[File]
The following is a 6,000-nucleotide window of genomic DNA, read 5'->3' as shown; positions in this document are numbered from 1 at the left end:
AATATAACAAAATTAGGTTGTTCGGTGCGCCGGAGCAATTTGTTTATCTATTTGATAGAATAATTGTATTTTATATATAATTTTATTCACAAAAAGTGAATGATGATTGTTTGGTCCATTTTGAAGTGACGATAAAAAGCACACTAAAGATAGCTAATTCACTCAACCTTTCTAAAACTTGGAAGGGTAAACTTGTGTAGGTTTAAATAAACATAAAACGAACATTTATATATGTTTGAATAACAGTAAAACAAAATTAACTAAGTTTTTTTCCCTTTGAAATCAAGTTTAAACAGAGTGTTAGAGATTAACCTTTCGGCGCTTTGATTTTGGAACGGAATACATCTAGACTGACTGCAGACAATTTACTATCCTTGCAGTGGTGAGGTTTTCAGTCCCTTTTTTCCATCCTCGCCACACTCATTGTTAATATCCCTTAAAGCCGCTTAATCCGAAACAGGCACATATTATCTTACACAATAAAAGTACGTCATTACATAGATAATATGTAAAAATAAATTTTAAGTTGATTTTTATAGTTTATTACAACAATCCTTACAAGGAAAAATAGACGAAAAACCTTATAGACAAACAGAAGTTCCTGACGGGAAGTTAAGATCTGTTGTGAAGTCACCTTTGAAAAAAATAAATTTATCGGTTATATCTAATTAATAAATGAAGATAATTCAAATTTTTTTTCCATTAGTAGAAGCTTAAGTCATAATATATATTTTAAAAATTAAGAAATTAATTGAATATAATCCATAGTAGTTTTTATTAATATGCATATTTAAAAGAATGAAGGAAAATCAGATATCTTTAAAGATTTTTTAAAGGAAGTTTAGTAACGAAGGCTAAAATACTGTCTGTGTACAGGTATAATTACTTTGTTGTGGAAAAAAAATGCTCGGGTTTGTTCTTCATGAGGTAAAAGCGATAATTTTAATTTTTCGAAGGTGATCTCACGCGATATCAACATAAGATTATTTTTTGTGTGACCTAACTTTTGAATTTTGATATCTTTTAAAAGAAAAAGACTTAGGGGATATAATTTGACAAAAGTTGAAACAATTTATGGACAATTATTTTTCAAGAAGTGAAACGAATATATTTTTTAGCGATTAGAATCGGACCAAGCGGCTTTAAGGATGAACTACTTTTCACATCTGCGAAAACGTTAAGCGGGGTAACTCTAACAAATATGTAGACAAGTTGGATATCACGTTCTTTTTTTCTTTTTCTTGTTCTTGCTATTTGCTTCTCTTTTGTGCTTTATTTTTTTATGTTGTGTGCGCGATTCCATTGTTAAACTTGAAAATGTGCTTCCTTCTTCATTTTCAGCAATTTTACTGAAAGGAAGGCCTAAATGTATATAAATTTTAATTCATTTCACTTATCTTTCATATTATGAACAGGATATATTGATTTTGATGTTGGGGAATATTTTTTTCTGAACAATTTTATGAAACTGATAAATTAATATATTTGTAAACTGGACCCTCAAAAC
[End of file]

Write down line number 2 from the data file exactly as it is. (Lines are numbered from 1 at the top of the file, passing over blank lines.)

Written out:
AATATAACAAAATTAGGTTGTTCGGTGCGCCGGAGCAATTTGTTTATCTATTTGATAGAATAATTGTATTTTATATATAATTTTATTCACAAAAAGTGAATGATGATTGTTTGGTCCATTTTGAAGTGACGATAAAAAGCACACTAAAGATAGCTAATTCACTCAACCTTTCTAAAACTTGGAAGGGTAAACTTGTGTAGGTTTAAATAAACATAAAACGAACATTTATATATGTTTGAATAACAGTAAAACAAAATTAACTAAGTTTTTTTCCCTTTGAAATCAAGTTTAAACAGAGTGTTAGAGATTAACCTTTCGGCGCTTTGATTTTGGAACGGAATACATCTAGACTGACTGCAGACAATTTACTATCCTTGCAGTGGTGAGGTTTTCAGTCCCTTTTTTCCATCCTCGCCACACTCATTGTTAATATCCCTTAAAGCCGCTTAATCCGAAACAGGCACATATTATCTTACACAATAAAAGTACGTCATTACATAGATAATATGTAAAAATAAATTTTAAGTTGATTTTTATAGTTTATTACAACAATCCTTACAAGGAAAAATAGACGAAAAACCTTATAGACAAACAGAAGTTCCTGACGGGAAGTTAAGATCTGTTGTGAAGTCACCTTTGAAAAAAATAAATTTATCGGTTATATCTAATTAATAAATGAAGATAATTCAAATTTTTTTTCCATTAGTAGAAGCTTAAGTCATAATATATATTTTAAAAATTAAGAAATTAATTGAATATAATCCATAGTAGTTTTTATTAATATGCATATTTAAAAGAATGAAGGAAAATCAGATATCTTTAAAGATTTTTTAAAGGAAGTTTAGTAACGAAGGCTAAAATACTGTCTGTGTACAGGTATAATTACTTTGTTGTGGAAAAAAAATGCTCGGGTTTGTTCTTCATGAGGTAAAAGCGATAATTTTAATTTTTCGAAGGTGATCTCACGCGATATCAACATAAGATTATTTTTTGTGTGACCTAACTTTTGAATTTTGATATCTTTTAAAAGAAAAAGACTTAGGGGATATAATTTGACAAAAGTTGAAACAATTTATGGACAATTATTTTTCAAGAAGTGAAACGAATATATTTTTTAGCGATTAGAATCGGACCAAGCGGCTTTAAGGATGAACTACTTTTCACATCTGCGAAAACGTTAAGCGGGGTAACTCTAACAAATATGTAGACAAGTTGGATATCACGTTCTTTTTTTCTTTTTCTTGTTCTTGCTATTTGCTTCTCTTTTGTGCTTTATTTTTTTATGTTGTGTGCGCGATTCCATTGTTAAACTTGAAAATGTGCTTCCTTCTTCATTTTCAGCAATTTTACTGAAAGGAAGGCCTAAATGTATATAAATTTTAATTCATTTCACTTATCTTTCATATTATGAACAGGATATATTGATTTTGATGTTGGGGAATATTTTTTTCTGAACAATTTTATGAAACTGATAAATTAATATATTTGTAAACTGGACCCTCAAAAC